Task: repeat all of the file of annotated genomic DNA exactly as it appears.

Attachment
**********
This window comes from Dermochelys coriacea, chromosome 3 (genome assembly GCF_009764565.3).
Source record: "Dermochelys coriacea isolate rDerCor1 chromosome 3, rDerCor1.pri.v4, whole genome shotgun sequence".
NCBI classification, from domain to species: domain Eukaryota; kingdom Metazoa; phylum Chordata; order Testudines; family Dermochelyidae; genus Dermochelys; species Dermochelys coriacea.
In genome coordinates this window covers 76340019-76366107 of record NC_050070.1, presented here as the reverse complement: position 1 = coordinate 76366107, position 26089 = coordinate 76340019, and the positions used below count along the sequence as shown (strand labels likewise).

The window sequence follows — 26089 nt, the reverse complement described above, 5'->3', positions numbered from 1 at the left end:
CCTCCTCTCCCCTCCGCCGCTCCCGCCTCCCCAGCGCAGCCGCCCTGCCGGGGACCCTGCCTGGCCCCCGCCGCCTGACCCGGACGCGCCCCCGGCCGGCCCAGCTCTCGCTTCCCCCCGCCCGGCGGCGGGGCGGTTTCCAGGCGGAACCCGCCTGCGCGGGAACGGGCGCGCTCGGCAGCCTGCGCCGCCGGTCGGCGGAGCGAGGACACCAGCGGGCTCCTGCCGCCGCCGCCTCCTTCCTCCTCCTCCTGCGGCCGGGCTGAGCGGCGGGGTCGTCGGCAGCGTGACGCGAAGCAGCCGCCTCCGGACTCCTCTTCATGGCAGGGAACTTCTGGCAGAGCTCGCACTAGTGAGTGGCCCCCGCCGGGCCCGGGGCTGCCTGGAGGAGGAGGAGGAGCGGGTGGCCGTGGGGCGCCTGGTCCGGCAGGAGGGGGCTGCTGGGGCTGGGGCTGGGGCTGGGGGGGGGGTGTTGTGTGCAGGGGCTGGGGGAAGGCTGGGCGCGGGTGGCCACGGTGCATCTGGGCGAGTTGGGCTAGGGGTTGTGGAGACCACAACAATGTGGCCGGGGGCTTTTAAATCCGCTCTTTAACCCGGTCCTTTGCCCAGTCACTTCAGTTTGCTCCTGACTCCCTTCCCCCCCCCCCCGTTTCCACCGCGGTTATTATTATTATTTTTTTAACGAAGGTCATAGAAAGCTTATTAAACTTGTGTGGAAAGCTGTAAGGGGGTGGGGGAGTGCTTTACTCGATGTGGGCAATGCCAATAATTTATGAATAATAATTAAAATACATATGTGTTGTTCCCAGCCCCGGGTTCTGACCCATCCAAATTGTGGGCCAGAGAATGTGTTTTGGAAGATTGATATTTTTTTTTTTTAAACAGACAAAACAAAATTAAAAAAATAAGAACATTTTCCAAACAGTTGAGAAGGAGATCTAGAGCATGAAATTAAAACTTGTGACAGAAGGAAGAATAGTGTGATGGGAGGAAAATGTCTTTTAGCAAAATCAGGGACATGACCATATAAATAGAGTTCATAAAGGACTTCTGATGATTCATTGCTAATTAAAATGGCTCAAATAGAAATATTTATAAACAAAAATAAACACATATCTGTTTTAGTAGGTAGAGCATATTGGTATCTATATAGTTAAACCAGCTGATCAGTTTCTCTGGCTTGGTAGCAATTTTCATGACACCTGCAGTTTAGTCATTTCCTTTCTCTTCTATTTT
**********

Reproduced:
This window comes from Dermochelys coriacea, chromosome 3 (genome assembly GCF_009764565.3).
Source record: "Dermochelys coriacea isolate rDerCor1 chromosome 3, rDerCor1.pri.v4, whole genome shotgun sequence".
NCBI classification, from domain to species: domain Eukaryota; kingdom Metazoa; phylum Chordata; order Testudines; family Dermochelyidae; genus Dermochelys; species Dermochelys coriacea.
In genome coordinates this window covers 76340019-76366107 of record NC_050070.1, presented here as the reverse complement: position 1 = coordinate 76366107, position 26089 = coordinate 76340019, and the positions used below count along the sequence as shown (strand labels likewise).

The window sequence follows — 26089 nt, the reverse complement described above, 5'->3', positions numbered from 1 at the left end:
CCTCCTCTCCCCTCCGCCGCTCCCGCCTCCCCAGCGCAGCCGCCCTGCCGGGGACCCTGCCTGGCCCCCGCCGCCTGACCCGGACGCGCCCCCGGCCGGCCCAGCTCTCGCTTCCCCCCGCCCGGCGGCGGGGCGGTTTCCAGGCGGAACCCGCCTGCGCGGGAACGGGCGCGCTCGGCAGCCTGCGCCGCCGGTCGGCGGAGCGAGGACACCAGCGGGCTCCTGCCGCCGCCGCCTCCTTCCTCCTCCTCCTGCGGCCGGGCTGAGCGGCGGGGTCGTCGGCAGCGTGACGCGAAGCAGCCGCCTCCGGACTCCTCTTCATGGCAGGGAACTTCTGGCAGAGCTCGCACTAGTGAGTGGCCCCCGCCGGGCCCGGGGCTGCCTGGAGGAGGAGGAGGAGCGGGTGGCCGTGGGGCGCCTGGTCCGGCAGGAGGGGGCTGCTGGGGCTGGGGCTGGGGCTGGGGGGGGGGTGTTGTGTGCAGGGGCTGGGGGAAGGCTGGGCGCGGGTGGCCACGGTGCATCTGGGCGAGTTGGGCTAGGGGTTGTGGAGACCACAACAATGTGGCCGGGGGCTTTTAAATCCGCTCTTTAACCCGGTCCTTTGCCCAGTCACTTCAGTTTGCTCCTGACTCCCTTCCCCCCCCCCCCGTTTCCACCGCGGTTATTATTATTATTTTTTTAACGAAGGTCATAGAAAGCTTATTAAACTTGTGTGGAAAGCTGTAAGGGGGTGGGGGAGTGCTTTACTCGATGTGGGCAATGCCAATAATTTATGAATAATAATTAAAATACATATGTGTTGTTCCCAGCCCCGGGTTCTGACCCATCCAAATTGTGGGCCAGAGAATGTGTTTTGGAAGATTGATATTTTTTTTTTTTAAACAGACAAAACAAAATTAAAAAAATAAGAACATTTTCCAAACAGTTGAGAAGGAGATCTAGAGCATGAAATTAAAACTTGTGACAGAAGGAAGAATAGTGTGATGGGAGGAAAATGTCTTTTAGCAAAATCAGGGACATGACCATATAAATAGAGTTCATAAAGGACTTCTGATGATTCATTGCTAATTAAAATGGCTCAAATAGAAATATTTATAAACAAAAATAAACACATATCTGTTTTAGTAGGTAGAGCATATTGGTATCTATATAGTTAAACCAGCTGATCAGTTTCTCTGGCTTGGTAGCAATTTTCATGACACCTGCAGTTTAGTCATTTCCTTTCTCTTCTATTTT